How do you use the rational root theorem to find the roots of # f(x) = x^3-4x^2-2x+8#?

1 Answer
Dec 6, 2015

Answer:

Use the rational root theorem to identify the possible rational roots to try. Hence find #x = 4# and hence the other two irrational roots #x = +-sqrt(2)#

Explanation:

#f(x) = x^3-4x^2-2x+8#

By the rational root theorem, any rational roots of #f(x) = 0# must be expressible in lowest terms in the form #p/q# for some integers #p#, #q# where #p# is a divisor of the constant term #8# and #q# is a divisor of the coefficient #1# of the leading term.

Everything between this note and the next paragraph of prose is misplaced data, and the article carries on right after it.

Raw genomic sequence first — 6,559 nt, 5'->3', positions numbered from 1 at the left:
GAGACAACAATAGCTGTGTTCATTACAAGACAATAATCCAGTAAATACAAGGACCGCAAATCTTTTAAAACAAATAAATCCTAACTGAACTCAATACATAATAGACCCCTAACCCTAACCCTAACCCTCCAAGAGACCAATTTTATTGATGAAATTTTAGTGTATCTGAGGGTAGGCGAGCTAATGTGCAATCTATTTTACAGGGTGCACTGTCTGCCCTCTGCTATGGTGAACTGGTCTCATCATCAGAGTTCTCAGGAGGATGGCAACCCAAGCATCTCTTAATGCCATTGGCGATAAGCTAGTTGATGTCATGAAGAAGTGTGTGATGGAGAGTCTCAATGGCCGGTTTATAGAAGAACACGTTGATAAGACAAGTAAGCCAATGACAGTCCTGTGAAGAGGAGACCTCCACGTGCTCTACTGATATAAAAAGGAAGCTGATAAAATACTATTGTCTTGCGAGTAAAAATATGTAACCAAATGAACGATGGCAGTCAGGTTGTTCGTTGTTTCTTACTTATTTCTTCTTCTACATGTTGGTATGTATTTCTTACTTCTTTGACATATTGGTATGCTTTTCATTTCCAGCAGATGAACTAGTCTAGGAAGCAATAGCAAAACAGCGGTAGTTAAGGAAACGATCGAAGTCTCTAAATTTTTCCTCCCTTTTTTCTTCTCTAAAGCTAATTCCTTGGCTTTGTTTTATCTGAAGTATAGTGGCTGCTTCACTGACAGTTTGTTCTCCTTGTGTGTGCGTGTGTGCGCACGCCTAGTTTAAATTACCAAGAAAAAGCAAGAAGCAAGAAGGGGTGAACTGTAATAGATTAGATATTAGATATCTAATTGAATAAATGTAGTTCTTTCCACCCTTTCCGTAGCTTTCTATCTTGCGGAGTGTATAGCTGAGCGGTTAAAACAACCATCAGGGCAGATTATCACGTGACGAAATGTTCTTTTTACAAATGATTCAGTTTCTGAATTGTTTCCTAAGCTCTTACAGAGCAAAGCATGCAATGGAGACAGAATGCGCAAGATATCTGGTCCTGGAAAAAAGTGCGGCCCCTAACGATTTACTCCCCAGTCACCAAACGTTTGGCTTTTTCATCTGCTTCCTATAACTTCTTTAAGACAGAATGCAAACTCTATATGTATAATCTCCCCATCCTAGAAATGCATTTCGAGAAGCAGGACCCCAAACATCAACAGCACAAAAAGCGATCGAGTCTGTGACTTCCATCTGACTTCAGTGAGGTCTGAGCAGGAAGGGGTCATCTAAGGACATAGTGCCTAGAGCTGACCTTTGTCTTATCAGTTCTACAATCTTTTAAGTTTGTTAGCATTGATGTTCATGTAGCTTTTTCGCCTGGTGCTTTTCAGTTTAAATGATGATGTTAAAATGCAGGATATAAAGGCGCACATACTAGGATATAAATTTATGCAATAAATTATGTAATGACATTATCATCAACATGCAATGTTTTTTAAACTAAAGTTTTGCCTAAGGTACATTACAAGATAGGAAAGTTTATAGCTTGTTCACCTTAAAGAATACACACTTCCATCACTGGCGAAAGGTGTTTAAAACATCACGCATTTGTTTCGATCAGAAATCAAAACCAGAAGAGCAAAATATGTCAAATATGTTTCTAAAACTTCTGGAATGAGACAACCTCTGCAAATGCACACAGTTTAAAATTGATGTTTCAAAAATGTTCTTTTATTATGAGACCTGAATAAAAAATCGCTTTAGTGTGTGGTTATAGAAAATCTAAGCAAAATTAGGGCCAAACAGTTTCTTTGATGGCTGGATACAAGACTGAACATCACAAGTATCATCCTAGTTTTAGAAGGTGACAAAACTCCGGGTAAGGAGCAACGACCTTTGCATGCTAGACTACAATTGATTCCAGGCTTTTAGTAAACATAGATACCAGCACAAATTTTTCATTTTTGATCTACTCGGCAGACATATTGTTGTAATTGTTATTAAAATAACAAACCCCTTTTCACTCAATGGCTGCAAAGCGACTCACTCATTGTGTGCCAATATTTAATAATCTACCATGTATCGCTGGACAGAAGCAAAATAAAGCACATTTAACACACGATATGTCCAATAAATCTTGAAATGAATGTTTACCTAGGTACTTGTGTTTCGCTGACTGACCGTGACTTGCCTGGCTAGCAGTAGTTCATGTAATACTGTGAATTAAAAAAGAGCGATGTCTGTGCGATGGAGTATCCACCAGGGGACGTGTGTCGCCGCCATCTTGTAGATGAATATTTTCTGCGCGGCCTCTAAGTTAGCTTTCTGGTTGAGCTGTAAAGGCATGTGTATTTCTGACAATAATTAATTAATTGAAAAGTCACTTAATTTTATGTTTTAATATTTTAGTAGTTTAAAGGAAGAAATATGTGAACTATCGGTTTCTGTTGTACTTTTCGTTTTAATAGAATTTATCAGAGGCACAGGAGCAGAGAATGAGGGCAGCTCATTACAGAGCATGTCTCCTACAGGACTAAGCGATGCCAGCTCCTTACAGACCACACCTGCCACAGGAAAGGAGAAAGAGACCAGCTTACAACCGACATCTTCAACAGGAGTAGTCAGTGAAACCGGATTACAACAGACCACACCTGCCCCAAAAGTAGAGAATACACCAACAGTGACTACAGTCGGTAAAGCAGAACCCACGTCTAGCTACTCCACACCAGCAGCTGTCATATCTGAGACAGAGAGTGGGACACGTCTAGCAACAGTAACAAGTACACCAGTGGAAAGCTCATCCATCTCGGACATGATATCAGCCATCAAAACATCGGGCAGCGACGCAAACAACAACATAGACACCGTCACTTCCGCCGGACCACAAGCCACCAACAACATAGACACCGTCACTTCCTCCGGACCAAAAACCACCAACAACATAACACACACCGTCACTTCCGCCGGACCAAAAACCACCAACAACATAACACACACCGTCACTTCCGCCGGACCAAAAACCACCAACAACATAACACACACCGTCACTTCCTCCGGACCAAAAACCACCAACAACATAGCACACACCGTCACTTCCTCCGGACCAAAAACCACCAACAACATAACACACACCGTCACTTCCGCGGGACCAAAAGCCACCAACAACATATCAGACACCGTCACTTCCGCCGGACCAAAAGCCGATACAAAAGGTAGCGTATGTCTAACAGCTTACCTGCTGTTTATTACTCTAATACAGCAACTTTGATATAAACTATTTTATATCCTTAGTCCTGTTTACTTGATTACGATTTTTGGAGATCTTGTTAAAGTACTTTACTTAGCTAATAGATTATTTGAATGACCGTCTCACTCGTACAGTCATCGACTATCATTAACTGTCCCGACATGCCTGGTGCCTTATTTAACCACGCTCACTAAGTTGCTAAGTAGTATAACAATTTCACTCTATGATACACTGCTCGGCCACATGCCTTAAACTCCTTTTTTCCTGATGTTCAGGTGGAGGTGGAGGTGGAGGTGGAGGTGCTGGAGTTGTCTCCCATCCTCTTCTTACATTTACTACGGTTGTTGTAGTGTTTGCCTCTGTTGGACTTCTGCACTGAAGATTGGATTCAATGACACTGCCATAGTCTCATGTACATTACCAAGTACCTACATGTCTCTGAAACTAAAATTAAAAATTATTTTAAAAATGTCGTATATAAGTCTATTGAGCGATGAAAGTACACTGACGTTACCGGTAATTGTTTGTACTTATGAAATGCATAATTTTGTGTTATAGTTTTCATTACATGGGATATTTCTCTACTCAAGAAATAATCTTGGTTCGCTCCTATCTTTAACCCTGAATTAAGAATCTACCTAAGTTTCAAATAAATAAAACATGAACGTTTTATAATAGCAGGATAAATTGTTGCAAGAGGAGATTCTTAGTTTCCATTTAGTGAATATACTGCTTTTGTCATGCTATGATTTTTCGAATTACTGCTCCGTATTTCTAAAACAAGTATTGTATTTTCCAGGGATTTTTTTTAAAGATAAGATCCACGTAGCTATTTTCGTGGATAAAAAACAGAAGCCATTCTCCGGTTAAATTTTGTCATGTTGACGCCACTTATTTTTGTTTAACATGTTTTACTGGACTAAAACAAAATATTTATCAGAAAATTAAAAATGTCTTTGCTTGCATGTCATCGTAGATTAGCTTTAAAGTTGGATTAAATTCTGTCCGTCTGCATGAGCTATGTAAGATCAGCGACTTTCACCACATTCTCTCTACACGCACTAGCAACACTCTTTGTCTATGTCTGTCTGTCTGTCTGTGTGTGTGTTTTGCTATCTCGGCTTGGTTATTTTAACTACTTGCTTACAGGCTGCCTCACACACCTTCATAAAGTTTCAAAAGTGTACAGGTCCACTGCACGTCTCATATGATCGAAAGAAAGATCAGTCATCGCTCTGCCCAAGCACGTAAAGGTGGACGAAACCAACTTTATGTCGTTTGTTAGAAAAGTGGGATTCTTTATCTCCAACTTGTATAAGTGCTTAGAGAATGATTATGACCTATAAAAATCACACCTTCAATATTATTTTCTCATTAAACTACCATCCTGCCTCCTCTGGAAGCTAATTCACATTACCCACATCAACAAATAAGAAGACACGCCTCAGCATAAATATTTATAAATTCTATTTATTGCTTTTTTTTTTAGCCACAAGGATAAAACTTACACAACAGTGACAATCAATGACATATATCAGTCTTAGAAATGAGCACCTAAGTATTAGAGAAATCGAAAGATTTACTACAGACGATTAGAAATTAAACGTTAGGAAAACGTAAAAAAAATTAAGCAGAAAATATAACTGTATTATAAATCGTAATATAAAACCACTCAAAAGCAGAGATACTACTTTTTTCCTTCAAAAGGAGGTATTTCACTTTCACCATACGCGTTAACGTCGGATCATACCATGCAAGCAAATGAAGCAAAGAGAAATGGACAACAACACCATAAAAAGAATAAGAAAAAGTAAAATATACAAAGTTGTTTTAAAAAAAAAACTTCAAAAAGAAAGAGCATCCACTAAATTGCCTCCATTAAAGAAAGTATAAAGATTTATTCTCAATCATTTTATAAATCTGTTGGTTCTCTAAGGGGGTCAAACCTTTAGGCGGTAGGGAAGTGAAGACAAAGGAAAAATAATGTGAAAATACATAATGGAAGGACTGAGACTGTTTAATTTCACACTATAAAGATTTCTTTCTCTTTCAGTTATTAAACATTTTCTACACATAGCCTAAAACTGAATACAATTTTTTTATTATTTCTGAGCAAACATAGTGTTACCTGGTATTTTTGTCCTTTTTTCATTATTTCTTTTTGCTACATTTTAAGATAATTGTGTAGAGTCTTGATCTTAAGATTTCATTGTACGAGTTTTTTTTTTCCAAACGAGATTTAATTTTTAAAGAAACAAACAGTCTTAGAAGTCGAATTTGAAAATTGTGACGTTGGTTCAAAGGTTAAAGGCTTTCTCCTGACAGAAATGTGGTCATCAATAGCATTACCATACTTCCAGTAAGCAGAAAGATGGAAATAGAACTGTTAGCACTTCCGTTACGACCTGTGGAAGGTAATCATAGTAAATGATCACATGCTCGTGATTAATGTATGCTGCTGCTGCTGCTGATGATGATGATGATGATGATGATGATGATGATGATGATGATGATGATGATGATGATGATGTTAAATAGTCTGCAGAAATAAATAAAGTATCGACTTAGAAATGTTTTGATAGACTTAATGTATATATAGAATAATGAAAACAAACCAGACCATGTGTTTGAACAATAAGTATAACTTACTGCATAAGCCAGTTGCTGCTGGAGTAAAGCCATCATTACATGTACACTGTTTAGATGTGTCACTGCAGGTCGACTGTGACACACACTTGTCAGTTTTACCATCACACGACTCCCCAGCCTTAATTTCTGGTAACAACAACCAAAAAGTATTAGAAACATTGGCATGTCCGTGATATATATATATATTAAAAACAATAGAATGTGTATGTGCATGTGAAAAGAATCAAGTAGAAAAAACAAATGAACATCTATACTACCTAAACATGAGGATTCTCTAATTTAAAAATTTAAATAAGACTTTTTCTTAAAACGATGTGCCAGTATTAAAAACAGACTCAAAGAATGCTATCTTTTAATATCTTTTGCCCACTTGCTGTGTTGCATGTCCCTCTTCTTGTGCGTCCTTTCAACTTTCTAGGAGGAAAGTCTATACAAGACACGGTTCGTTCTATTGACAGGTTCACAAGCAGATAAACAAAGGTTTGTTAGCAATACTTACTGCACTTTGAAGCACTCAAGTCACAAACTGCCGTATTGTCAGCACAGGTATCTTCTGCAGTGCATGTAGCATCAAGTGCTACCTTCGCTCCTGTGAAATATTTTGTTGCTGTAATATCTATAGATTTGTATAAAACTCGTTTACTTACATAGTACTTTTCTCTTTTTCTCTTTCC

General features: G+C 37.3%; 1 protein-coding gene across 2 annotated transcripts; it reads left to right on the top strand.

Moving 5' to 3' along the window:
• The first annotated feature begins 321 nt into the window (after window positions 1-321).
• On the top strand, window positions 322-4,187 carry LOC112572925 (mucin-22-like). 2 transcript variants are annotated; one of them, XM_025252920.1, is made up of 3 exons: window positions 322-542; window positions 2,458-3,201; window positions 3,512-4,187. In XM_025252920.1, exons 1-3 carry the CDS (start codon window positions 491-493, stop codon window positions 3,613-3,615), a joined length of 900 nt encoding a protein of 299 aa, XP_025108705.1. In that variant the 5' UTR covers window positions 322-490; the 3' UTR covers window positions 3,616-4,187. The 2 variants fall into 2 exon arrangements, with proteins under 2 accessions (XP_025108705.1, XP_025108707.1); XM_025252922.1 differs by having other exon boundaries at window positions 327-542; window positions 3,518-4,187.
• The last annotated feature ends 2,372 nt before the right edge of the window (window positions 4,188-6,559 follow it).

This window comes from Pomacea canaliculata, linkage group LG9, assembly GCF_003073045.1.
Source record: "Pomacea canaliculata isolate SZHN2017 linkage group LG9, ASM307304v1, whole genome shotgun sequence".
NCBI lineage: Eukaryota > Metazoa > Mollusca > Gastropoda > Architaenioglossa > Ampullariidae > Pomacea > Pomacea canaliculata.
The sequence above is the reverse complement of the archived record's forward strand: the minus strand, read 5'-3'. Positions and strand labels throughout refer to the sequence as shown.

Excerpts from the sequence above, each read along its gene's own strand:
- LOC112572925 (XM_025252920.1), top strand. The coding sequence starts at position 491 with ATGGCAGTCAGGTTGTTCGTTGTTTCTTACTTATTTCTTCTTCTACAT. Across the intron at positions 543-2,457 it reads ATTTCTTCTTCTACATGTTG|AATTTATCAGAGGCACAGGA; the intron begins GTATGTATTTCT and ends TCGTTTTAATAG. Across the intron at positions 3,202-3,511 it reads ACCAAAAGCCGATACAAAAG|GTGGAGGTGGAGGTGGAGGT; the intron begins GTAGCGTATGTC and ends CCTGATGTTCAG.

So the only possible rational roots are:

#+-1#, #+-2#, #+-4#, #+-8#

#+-1# won't work since the leading term would be odd and the remaining terms are even.

#f(2) = 8-16-4+8 = -4#

#f(-2) = -8-16+4+8 = -12#

#f(4) = 64 - 64 - 8 + 8 = 0#

So #x = 4# is a root and #(x-4)# a factor.

#x^3-4x^2-2x+8 = (x-4)(x^2-2)#

The remaining roots are the irrational roots of #x^2-2 = 0#, that is:

#x = +-sqrt(2)#